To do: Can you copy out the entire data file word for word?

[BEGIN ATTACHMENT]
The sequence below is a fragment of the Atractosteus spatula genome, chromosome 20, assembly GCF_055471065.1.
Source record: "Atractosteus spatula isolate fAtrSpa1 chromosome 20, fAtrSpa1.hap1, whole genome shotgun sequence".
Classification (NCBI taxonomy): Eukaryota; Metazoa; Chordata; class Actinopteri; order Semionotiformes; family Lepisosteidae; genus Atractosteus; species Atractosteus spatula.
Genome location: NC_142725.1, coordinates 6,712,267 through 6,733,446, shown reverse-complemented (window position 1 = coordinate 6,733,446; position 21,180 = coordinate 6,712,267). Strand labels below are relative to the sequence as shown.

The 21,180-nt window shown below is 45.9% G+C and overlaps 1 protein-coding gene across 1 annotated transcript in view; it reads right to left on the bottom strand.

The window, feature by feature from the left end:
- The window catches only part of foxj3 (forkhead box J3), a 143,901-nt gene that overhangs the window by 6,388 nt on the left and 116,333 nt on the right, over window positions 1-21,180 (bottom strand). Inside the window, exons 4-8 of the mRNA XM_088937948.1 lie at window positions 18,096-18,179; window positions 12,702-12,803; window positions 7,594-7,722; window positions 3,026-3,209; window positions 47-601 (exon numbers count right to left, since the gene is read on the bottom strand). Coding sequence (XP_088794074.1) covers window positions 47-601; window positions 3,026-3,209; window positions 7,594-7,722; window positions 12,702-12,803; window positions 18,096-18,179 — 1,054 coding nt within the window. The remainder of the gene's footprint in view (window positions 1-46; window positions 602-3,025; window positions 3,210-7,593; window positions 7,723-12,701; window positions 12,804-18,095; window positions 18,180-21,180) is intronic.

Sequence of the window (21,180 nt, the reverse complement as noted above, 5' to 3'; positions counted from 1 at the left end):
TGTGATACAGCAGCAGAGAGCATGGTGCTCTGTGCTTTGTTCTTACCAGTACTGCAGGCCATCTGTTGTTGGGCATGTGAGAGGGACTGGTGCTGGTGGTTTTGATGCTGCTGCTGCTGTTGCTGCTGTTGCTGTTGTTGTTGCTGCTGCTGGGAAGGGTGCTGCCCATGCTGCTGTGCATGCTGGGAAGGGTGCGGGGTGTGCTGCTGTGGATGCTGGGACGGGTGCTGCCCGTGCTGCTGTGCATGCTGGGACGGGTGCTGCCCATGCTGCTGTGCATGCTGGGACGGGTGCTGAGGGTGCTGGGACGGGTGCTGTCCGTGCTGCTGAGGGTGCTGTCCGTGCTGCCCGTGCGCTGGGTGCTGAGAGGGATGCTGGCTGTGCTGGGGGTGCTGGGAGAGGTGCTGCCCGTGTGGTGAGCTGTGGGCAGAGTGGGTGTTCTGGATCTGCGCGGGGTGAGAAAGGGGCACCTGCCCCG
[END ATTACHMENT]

The sequence below is a fragment of the Atractosteus spatula genome, chromosome 20, assembly GCF_055471065.1.
Source record: "Atractosteus spatula isolate fAtrSpa1 chromosome 20, fAtrSpa1.hap1, whole genome shotgun sequence".
Classification (NCBI taxonomy): Eukaryota; Metazoa; Chordata; class Actinopteri; order Semionotiformes; family Lepisosteidae; genus Atractosteus; species Atractosteus spatula.
Genome location: NC_142725.1, coordinates 6,712,267 through 6,733,446, shown reverse-complemented (window position 1 = coordinate 6,733,446; position 21,180 = coordinate 6,712,267). Strand labels below are relative to the sequence as shown.

The 21,180-nt window shown below is 45.9% G+C and overlaps 1 protein-coding gene across 1 annotated transcript in view; it reads right to left on the bottom strand.

The window, feature by feature from the left end:
- The window catches only part of foxj3 (forkhead box J3), a 143,901-nt gene that overhangs the window by 6,388 nt on the left and 116,333 nt on the right, over window positions 1-21,180 (bottom strand). Inside the window, exons 4-8 of the mRNA XM_088937948.1 lie at window positions 18,096-18,179; window positions 12,702-12,803; window positions 7,594-7,722; window positions 3,026-3,209; window positions 47-601 (exon numbers count right to left, since the gene is read on the bottom strand). Coding sequence (XP_088794074.1) covers window positions 47-601; window positions 3,026-3,209; window positions 7,594-7,722; window positions 12,702-12,803; window positions 18,096-18,179 — 1,054 coding nt within the window. The remainder of the gene's footprint in view (window positions 1-46; window positions 602-3,025; window positions 3,210-7,593; window positions 7,723-12,701; window positions 12,804-18,095; window positions 18,180-21,180) is intronic.

Sequence of the window (21,180 nt, the reverse complement as noted above, 5' to 3'; positions counted from 1 at the left end):
TGTGATACAGCAGCAGAGAGCATGGTGCTCTGTGCTTTGTTCTTACCAGTACTGCAGGCCATCTGTTGTTGGGCATGTGAGAGGGACTGGTGCTGGTGGTTTTGATGCTGCTGCTGCTGTTGCTGCTGTTGCTGTTGTTGTTGCTGCTGCTGGGAAGGGTGCTGCCCATGCTGCTGTGCATGCTGGGAAGGGTGCGGGGTGTGCTGCTGTGGATGCTGGGACGGGTGCTGCCCGTGCTGCTGTGCATGCTGGGACGGGTGCTGCCCATGCTGCTGTGCATGCTGGGACGGGTGCTGAGGGTGCTGGGACGGGTGCTGTCCGTGCTGCTGAGGGTGCTGTCCGTGCTGCCCGTGCGCTGGGTGCTGAGAGGGATGCTGGCTGTGCTGGGGGTGCTGGGAGAGGTGCTGCCCGTGTGGTGAGCTGTGGGCAGAGTGGGTGTTCTGGATCTGCGCGGGGTGAGAAAGGGGCACCTGCCCCG